What’s happening with regard to chemical regulations internationally? Here are some updates we’ve prepared for you for November 2022.
Reminder: online sellers also have HazCom obligations
1 November 2022
Last year’s EU-wide enforcement project on online sales revealed a significant degree of non-compliance in products sold online.
For products sold online, any legally required warnings, information and labels should be indicated on the website and be clearly visible in their entirety before the customer makes their purchase.
Moreover, the language of the hazard information should meet the requirements of the destination market. Sellers frequently rely on labels and safety data sheets (SDS) generated by non-EU suppliers making compliance more challenging for EU retailers.
The non-compliance rates of ‘online marketplaces’ – the e-commerce platforms acting as intermediaries for various sellers – are much higher compared to ‘web-shops’ where products are sold directly by the suppliers who are responsible for their inventories’ compliance. An additional difficulty is caused by the role of fulfilment houses (FH) – logistics hubs that are not ‘in charge’ of the inventory and its compliance.
Regulations will place more chemical compliance responsibilities on marketplaces and FHs, particularly if a non-EU exporter of chemical products does not have a presence in the EU. They may incur the obligations of the supplier (SDS provision, labelling), as well as the importer (registration, classification).
Furthermore, the FHs in the EU need to take occupational safety measures to protect their employees, including appropriate safe use information for the products they are handling.
Landbell Group company, H2 Compliance is familiar with the unique challenges and growing pressures on online marketplaces, FHs, online retailers, and suppliers with a dispersed global customer base through internet sales.
Please get in touch to discuss your needs and for support navigating this evolving compliance field.
Remember to update to the new SDS format by start of 2023
The requirements for safety data sheets (SDS) are changing for the EU market – and SDS should conform with the new standard as of 1 January 2023.
Amended Annex II of REACH describes what information should be included in each of the 16 sections of the SDS (Regulation (EU) 2020/878).
The changes, which have both major and minor impact on SDS content, include expanded information required on:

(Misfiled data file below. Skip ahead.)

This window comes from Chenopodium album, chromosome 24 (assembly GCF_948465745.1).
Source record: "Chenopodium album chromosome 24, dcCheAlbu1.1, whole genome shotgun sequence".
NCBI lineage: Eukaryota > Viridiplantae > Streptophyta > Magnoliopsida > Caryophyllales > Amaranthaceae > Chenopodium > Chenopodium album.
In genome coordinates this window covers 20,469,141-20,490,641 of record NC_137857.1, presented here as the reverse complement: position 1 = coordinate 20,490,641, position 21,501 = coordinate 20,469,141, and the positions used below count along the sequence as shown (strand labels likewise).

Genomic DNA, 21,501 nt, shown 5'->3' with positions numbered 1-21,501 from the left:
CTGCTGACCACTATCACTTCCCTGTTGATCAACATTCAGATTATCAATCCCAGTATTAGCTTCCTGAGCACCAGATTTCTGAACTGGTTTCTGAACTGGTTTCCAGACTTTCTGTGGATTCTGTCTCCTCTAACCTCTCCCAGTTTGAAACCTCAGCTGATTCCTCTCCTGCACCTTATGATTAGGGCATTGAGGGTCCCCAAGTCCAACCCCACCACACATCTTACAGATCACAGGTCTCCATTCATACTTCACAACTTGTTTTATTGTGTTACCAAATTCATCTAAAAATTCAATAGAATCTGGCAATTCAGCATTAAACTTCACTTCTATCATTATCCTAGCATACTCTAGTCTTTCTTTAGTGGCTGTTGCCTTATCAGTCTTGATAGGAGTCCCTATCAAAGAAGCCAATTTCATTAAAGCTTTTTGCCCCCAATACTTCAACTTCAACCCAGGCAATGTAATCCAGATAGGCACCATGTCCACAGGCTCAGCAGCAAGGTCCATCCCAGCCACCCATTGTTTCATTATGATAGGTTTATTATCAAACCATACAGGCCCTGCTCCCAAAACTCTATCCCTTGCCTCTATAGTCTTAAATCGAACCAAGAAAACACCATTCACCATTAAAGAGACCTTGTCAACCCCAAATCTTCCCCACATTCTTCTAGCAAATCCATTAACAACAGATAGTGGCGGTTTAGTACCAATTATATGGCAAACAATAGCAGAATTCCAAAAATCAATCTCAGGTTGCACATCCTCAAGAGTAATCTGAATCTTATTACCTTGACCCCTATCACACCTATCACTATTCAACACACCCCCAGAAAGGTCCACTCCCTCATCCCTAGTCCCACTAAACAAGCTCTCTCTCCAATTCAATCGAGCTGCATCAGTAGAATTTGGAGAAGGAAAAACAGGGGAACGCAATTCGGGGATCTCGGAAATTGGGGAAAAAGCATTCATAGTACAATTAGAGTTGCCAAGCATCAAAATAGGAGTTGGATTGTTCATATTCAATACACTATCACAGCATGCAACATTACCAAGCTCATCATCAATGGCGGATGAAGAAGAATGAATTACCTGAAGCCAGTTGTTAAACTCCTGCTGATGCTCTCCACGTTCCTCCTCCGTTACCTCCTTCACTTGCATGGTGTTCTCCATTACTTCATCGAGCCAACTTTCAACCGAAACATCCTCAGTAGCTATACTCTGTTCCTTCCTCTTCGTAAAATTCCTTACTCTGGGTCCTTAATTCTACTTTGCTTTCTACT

- nanoforms (section 1)
- endocrine disrupting properties (sections 2, 3, 11 and 12)
- physical and chemical properties (section 9), and
- transportation (section 14)
Specific concentration limit, acute toxicity estimate, and M-factor should now be included (section 3), as well as lower concentration limits for certain substances – for example those classified as respiratory sensitizers and skin sensitizers.
With just two months of the transition period remaining, now is the last chance to review and update your SDS.
Contact the HazCom team at Landbell Group company, H2 Compliance for help – and subscribe to their newsletter for more detailed information.
New hazard classes to be introduced by the CLP amendment
The European Commission is amending Regulation (EC) 1272/2008 as regards hazard classes and criteria for the classification, labelling & packaging of substances and mixtures.
These new hazard classes (and corresponding new sections) are proposed in the draft:
- 3.11. Endocrine disrupting property for human health
- 4.2. Endocrine disrupting property for the environment
- 4.3. Persistent, Bioaccumulative and Toxic (PBT) or Very Persistent, Very Bioaccumulative (vPvB) properties, and
- 4.4. Persistent, Mobile and Toxic (PMT) or Very Persistent, Very Mobile (vPvM) properties
In its preamble, the Commission states the need to adapt to technical and scientific progress by introducing new hazard classes and criteria. It refers to the experience and knowledge gained in identifying substances of concern due to their endocrine disrupting properties, as well as PBT, vPvB, PMT and vPvM properties under the REACH Regulation.
The draft delegated act proposes a deferred application date for the new hazard classes to ensure that suppliers of substances and mixtures have time to adapt to the new classification and labelling provisions. It is foreseen that products placed on the market before the end of the deferral period could remain on the market without re-classification and re-labelling to avoid additional burden on suppliers.
Following the consultation in October, the timeline for the Commission’s adoption is not currently specified. Draft legal texts and public comments are available here.
EU environmental law – implementation review 2022
Last month, the European Commission published its third Environmental Implementation Review (EIR) – a regular reporting and collaboration mechanism designed to improve the implementation of EU environmental laws and policies. The first two reviews were adopted in 2017 and 2019 respectively.
The 2022 EIR reports on the progress of 27 countries in complying with key environmental obligations, and includes a policy paper (Communication from the Commission) identifying the common challenges and priority actions for all countries.
Two sections that will be of interest to Landbell Group customers are:
- 3.1. Circular economy and waste management, and
- 3.3. Towards zero pollution featuring a dedicated section on Chemicals
More detailed information on the Chemicals section is in the H2 Compliance Newsletter. Read the article here.